Lord Avebury: I agree absolutely with the Minister that if someone is being asked to take the cover off a truck, that is a relatively non-sensitive task which can be done by anyone with a reasonable degree of personal skills when talking to the driver. However, if someone is to be responsible for detaining children for three hours, that task demands a very much higher degree of expertise. Indeed, the noble Lord, Lord Brooke, made an extremely good point in comparing this work with that undertaken by community support officers, the people who have been recruited to help the police. They have been given far fewer powers. As the noble Lord explained, they may not actually detain anyone. All they can do is request that a person remains on the spot for a very short period, about half an hour, until a police officer arrives. The Secretary of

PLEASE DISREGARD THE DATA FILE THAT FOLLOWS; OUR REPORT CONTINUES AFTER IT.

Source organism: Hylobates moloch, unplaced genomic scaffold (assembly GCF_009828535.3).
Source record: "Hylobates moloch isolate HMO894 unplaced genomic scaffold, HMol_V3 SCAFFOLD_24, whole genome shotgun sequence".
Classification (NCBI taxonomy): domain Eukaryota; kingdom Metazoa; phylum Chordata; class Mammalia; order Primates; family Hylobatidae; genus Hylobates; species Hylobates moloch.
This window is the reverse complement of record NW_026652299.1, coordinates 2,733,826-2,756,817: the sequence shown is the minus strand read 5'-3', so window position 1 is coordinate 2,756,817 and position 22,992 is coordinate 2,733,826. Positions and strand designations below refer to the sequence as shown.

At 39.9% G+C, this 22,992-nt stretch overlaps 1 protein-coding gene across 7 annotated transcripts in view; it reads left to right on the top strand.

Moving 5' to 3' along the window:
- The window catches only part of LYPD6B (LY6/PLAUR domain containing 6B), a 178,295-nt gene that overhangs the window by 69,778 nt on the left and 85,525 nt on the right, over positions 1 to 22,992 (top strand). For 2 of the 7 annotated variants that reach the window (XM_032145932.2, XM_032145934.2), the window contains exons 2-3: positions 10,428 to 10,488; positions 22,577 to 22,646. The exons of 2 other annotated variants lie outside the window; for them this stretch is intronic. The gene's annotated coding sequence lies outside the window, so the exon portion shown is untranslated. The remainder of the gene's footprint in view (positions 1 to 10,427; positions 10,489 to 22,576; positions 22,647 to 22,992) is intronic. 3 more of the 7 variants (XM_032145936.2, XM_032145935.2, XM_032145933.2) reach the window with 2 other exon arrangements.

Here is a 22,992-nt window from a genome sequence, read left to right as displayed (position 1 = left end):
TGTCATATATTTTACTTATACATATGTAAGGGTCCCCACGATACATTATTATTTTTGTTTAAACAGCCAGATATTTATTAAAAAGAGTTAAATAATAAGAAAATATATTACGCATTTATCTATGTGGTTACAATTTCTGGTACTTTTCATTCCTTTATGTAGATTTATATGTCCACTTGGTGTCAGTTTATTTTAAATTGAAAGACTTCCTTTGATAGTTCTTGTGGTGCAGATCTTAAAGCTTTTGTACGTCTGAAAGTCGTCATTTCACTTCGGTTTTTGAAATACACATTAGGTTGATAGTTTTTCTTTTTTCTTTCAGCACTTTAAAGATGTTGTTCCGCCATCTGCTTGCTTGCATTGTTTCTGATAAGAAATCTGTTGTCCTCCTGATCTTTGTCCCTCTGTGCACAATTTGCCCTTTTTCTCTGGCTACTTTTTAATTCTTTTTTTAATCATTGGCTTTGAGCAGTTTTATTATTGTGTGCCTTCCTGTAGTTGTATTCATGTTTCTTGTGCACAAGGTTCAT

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State considers that it is well and good in crime prevention to bring in people who are less highly trained, but the kind of duties they may perform are correspondingly far more limited. In particular, the cut-off point regarding whether someone can be detained has always been considered to be very important.

There is a mechanism in the Bill by which people can be authorised without being certified individually. Clause 41(4) gives the Secretary of State a power to specify a class of persons for the purposes of Clauses 40(3) and (4). Clause 40(3) states:

A whole group of constables could be designated by the Secretary of State under Clause 41(4) as having these powers. But, as I understand it, they would not require to be individually certified. Again, that brings in the point made by the noble Lord, Lord Brooke. If we are talking about a "class of constable", does that include community support officers? Perhaps the Minister could explain that.